Ethnobotany material culture presentations

Emillia presented a peig from Satawal, Yap, woven from banana fibers. These outer island wrap skirts take months from plant to product to produce and are important as gifts.

In spring 2007 the class was informed that a Pohnpeian ngarangar is used these days primarily in association with drinking sakau. Consumption of other liquids has moved to glasses. When used in a nahs with high titles present and sakau in the ngarangar, the ngarangar takes on a new name: kohwa. Priana presented the ngarangar. Discussion noted that the ngarangar is often handed down through the generations - they can last many years and are accorded great respect.

Fall 2007 another student reported that a rough, unfinished coconut cup not yet used for sakau is termed a ngarangar. A finished cup that has held sakau gains the name kohwa. When called by a menindei the kohwa is termed kohwailoang (high cup). Details on the sakau ceremony and the meaning of some of the terms used are noted on another page.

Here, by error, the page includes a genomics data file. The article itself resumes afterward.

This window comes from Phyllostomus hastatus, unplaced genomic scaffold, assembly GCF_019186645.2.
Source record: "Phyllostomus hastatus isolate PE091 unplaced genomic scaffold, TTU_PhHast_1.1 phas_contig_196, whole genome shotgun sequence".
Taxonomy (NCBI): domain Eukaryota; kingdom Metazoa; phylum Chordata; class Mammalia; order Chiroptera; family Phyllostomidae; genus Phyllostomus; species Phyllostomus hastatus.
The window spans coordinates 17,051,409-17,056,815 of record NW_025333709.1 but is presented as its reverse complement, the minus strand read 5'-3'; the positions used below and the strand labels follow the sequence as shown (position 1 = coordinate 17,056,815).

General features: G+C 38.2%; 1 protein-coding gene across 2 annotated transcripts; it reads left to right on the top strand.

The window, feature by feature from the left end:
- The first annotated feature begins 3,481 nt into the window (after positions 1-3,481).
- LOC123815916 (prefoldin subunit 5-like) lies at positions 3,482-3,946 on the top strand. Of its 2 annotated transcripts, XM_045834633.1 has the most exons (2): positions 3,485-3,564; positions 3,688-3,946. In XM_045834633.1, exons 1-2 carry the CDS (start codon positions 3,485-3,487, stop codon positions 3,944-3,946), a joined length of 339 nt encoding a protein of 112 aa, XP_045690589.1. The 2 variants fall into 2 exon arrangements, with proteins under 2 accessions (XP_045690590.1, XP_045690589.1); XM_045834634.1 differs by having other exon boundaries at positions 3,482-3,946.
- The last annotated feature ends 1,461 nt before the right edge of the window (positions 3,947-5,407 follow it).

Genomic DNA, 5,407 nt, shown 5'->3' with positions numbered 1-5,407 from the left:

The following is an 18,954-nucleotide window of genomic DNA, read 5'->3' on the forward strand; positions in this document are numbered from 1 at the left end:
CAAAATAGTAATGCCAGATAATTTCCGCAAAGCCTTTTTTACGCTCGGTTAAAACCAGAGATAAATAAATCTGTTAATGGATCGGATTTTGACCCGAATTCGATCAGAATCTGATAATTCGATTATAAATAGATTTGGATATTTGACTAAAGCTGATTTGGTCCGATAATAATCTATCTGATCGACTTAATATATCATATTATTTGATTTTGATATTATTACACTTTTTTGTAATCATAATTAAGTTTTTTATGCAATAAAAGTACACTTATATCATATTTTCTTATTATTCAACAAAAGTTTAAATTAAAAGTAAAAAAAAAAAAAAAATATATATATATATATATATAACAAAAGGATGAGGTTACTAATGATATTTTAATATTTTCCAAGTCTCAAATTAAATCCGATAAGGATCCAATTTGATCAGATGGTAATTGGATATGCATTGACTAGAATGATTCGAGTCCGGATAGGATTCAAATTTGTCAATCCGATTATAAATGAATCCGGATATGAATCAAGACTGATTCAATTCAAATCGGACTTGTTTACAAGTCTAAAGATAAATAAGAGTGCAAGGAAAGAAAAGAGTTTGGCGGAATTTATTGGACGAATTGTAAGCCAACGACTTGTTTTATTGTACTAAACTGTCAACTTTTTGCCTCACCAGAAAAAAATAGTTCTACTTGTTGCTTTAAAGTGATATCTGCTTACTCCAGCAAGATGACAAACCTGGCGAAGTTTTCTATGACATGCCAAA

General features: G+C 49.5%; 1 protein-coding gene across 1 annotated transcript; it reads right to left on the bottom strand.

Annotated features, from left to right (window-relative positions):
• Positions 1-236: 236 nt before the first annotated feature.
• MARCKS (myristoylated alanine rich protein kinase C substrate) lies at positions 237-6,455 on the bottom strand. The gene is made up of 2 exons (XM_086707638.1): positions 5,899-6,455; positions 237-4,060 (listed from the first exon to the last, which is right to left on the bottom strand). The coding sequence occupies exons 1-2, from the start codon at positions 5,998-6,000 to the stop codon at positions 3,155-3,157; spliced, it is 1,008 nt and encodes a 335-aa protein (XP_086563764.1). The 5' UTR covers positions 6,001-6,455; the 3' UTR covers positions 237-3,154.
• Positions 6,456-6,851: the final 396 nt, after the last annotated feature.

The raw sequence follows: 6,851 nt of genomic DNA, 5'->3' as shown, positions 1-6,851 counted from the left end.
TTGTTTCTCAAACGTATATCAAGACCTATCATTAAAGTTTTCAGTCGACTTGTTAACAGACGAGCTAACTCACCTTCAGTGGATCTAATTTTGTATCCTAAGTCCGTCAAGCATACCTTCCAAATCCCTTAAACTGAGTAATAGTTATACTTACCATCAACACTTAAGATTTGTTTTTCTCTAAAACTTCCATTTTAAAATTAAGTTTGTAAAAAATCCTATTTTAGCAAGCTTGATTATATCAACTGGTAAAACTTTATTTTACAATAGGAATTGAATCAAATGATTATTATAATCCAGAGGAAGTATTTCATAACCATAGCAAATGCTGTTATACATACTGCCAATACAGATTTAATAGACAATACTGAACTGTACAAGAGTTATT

The page with information on the ceremony includes a third take on the names of the cup:

The coconut cup that receives the sakau has a number of names that may reflect municipal or situational differences. The cup can "name shift" during the course of a ceremony. The coconut cup is generically a ngarangar. Other names include kohwa, kohwaleng (kowahloang), and koupahloang (Koaupahloang) (women's cup). [Words that may relate to the cup: Katehria, kowahleng, koahnpwud also called Delen sakau (Doaloan sakau).]

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